To live one must first die to self. One cannot elevate apart from dying to self. In this sense to die is to live. I am not speaking about death in some elusive sense. Quite literally, when the individual gets rid of themselves they are reborn. Reborn into a life of meaning and purpose. This is what Jesus is referring to when he tells Nicodemus that he has to be “born again”. To be born again means that we have a new life where our focus shifts from ourselves to the other. Jesus demonstrates this through his own death. Meaning for Jesus meant that he would give his life for others. Jesus demonstrated in reality what is meant to be understood philosophically/spiritually. However, when we give our lives for another it is not only the greatest gift that one could give another, but provides the most meaning for the individual’s sacrifice.

“My command is this: Love each other as I have loved you. Greater love has no one than this: to lay down one’s life for one’s friends.” (John 15:12-13)

To be clear, I am not advocating that the only way to have meaning in life is to sacrifice one’s life. What I am saying is that this is the greatest expression of meaning for the individual who is searching. That the individual’s purpose in life is to seek out ways to serve the other and in so doing are accomplishing their purpose in life.

I recognize that this perspective is anti-evolutionary in that survival of the fittest would posit that the individual must protect themselves and further their species through procreation. I’m okay with that as I don’t think the survival of the fittest is a valid theory. I think we do seek survival, but our best chance at survival is to protect not ourselves, but the other. If we always looked out for the best interest of others, we would not be so prone to violence. Violence is an aberration of what is natural in man. I believe we seek violence as a means to protect ourselves from the violence we fear from other people. But that way of thinking is not the best way to be human.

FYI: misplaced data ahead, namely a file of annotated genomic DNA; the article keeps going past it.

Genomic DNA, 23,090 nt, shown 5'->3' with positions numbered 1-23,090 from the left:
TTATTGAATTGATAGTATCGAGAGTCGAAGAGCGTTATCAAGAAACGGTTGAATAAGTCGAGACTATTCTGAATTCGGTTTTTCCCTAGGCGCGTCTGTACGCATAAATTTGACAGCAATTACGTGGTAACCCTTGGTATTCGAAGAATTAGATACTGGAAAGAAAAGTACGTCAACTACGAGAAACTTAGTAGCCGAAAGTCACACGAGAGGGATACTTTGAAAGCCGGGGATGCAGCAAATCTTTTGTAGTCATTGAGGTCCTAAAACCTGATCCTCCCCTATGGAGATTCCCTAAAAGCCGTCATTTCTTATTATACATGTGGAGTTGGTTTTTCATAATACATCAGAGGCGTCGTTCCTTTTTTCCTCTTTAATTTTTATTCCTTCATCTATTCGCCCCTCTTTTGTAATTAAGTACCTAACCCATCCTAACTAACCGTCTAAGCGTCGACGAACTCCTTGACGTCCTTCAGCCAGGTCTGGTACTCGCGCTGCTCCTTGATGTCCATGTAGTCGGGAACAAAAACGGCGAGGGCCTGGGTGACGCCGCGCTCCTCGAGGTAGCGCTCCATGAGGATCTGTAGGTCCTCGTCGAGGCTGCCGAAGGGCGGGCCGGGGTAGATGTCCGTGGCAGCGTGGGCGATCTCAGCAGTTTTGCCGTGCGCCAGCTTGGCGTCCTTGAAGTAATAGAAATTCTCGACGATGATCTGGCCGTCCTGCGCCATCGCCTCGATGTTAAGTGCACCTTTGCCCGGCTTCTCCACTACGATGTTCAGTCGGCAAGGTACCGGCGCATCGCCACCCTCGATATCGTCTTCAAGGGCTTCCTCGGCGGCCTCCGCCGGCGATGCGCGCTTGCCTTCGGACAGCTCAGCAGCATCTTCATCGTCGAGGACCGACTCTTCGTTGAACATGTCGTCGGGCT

Ultimately, I believe this is the message of Jesus. Just as Jesus came to serve the “other” so too must we seek out the other for there is no greater purpose in this life than to love our neighbor.


You can view my UNenlightenment YouTube Channel HERE
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You can purchase the book UNenlightenment HERE.

About Eric English
Eric is a rogue philosopher, theologian, author podcaster and ninja. He is a father of three, husband of one, and a poet unto himself. Eric’s main areas of thinking are in philosophy (specifically, Soren Kierkegaard), theology (Narrative Perspectivism), and culture. Eric also hosts the podcast UNenlightenment.  You can read more about the author here.